Cooperative agreement with New Mexico State University
Locoweed causes significant economic losses in the plains, prairies and desert areas of the central and southwestern United States. As much as 23 million acres in southwestern United States could be subjected to management of one single undesirable species, white locoweed. The traditional motivation for controlling locoweed on rangelands involves toxic plant prevention and increasing forage for livestock and wildlife. The overall objectives of this research are:
To understand the biological characteristics of locoweed, develop biologically sound strategies for minimizing locoweed impacts and suppress germinations, increase the predictability and thereby effectiveness of locoweed management techniques, and to develop animal health and locoweed prevention programs that are economically, environmentally, and socially acceptable.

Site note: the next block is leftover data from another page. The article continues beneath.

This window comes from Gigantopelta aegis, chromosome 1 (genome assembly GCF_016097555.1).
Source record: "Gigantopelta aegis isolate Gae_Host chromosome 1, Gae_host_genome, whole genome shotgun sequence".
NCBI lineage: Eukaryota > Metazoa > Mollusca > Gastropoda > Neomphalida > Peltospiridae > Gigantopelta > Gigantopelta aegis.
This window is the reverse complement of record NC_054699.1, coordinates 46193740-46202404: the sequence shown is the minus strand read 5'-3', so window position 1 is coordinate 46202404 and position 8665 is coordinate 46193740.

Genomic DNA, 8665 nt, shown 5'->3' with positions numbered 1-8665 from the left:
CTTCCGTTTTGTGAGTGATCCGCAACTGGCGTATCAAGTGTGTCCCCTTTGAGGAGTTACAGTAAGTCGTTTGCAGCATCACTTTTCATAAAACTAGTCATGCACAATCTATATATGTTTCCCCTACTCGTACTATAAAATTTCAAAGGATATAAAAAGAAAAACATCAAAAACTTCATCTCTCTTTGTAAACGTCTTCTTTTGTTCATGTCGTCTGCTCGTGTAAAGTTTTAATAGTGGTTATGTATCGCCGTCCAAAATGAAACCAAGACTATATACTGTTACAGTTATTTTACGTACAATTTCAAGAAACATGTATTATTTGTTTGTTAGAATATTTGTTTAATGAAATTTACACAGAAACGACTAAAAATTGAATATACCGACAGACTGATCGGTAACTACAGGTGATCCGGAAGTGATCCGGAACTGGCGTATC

Locoweed management has the potential to yield positive social returns by alleviating water scarcity while increasing land productivity and environmental quality. Cooperative agreement with Washington State University
Cooperative agreement with Washington State University
Lupine-induced "crooked calf disease" continues to be a problem in the western U.S. and especially in the scablands of central and southern Washington State causing large economic losses to livestock producers. In 1997 over 4,000 calves either died or were destroyed in Adams County, Washington because of birth defects. The objectives of this research are to determine the relationship in cattle between body condition and their propensity to graze lupine plants or susceptibility of the developing fetus to lupine toxicity, to compare blood alkaloid levels and excretion rates in cows identified as lupine eaters and non-lupine eaters; and to determine differences in lupine consumption between cows that had crooked calves and those that had normal calves.